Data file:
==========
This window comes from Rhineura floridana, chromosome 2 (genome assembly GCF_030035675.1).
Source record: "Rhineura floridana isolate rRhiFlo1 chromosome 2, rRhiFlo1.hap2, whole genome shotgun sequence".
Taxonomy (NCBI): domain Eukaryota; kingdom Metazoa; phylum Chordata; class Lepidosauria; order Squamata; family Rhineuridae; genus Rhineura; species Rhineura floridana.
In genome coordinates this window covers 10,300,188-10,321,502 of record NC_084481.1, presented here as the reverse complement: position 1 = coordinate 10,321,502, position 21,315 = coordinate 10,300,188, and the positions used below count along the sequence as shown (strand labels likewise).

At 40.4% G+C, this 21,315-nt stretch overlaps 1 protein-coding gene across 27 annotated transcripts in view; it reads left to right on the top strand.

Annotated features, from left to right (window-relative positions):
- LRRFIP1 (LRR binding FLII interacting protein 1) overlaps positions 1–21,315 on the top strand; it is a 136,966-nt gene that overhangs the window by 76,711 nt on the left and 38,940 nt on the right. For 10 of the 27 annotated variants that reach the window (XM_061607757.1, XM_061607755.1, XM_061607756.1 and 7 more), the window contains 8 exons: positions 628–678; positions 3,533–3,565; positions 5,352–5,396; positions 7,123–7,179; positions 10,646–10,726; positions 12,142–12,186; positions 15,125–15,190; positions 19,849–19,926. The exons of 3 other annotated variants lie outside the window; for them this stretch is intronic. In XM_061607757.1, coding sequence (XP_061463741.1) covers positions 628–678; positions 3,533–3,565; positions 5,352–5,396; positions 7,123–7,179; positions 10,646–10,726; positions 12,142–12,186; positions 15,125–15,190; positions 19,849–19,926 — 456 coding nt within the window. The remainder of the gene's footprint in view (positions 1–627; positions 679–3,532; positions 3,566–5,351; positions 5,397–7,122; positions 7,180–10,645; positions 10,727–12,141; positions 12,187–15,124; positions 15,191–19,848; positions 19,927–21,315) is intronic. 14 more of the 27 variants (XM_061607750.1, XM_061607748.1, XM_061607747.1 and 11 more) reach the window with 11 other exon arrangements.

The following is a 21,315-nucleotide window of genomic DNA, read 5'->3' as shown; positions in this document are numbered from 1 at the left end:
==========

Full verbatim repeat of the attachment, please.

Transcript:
This window comes from Rhineura floridana, chromosome 2 (genome assembly GCF_030035675.1).
Source record: "Rhineura floridana isolate rRhiFlo1 chromosome 2, rRhiFlo1.hap2, whole genome shotgun sequence".
Taxonomy (NCBI): domain Eukaryota; kingdom Metazoa; phylum Chordata; class Lepidosauria; order Squamata; family Rhineuridae; genus Rhineura; species Rhineura floridana.
In genome coordinates this window covers 10,300,188-10,321,502 of record NC_084481.1, presented here as the reverse complement: position 1 = coordinate 10,321,502, position 21,315 = coordinate 10,300,188, and the positions used below count along the sequence as shown (strand labels likewise).

At 40.4% G+C, this 21,315-nt stretch overlaps 1 protein-coding gene across 27 annotated transcripts in view; it reads left to right on the top strand.

Annotated features, from left to right (window-relative positions):
- LRRFIP1 (LRR binding FLII interacting protein 1) overlaps positions 1–21,315 on the top strand; it is a 136,966-nt gene that overhangs the window by 76,711 nt on the left and 38,940 nt on the right. For 10 of the 27 annotated variants that reach the window (XM_061607757.1, XM_061607755.1, XM_061607756.1 and 7 more), the window contains 8 exons: positions 628–678; positions 3,533–3,565; positions 5,352–5,396; positions 7,123–7,179; positions 10,646–10,726; positions 12,142–12,186; positions 15,125–15,190; positions 19,849–19,926. The exons of 3 other annotated variants lie outside the window; for them this stretch is intronic. In XM_061607757.1, coding sequence (XP_061463741.1) covers positions 628–678; positions 3,533–3,565; positions 5,352–5,396; positions 7,123–7,179; positions 10,646–10,726; positions 12,142–12,186; positions 15,125–15,190; positions 19,849–19,926 — 456 coding nt within the window. The remainder of the gene's footprint in view (positions 1–627; positions 679–3,532; positions 3,566–5,351; positions 5,397–7,122; positions 7,180–10,645; positions 10,727–12,141; positions 12,187–15,124; positions 15,191–19,848; positions 19,927–21,315) is intronic. 14 more of the 27 variants (XM_061607750.1, XM_061607748.1, XM_061607747.1 and 11 more) reach the window with 11 other exon arrangements.

The following is a 21,315-nucleotide window of genomic DNA, read 5'->3' as shown; positions in this document are numbered from 1 at the left end: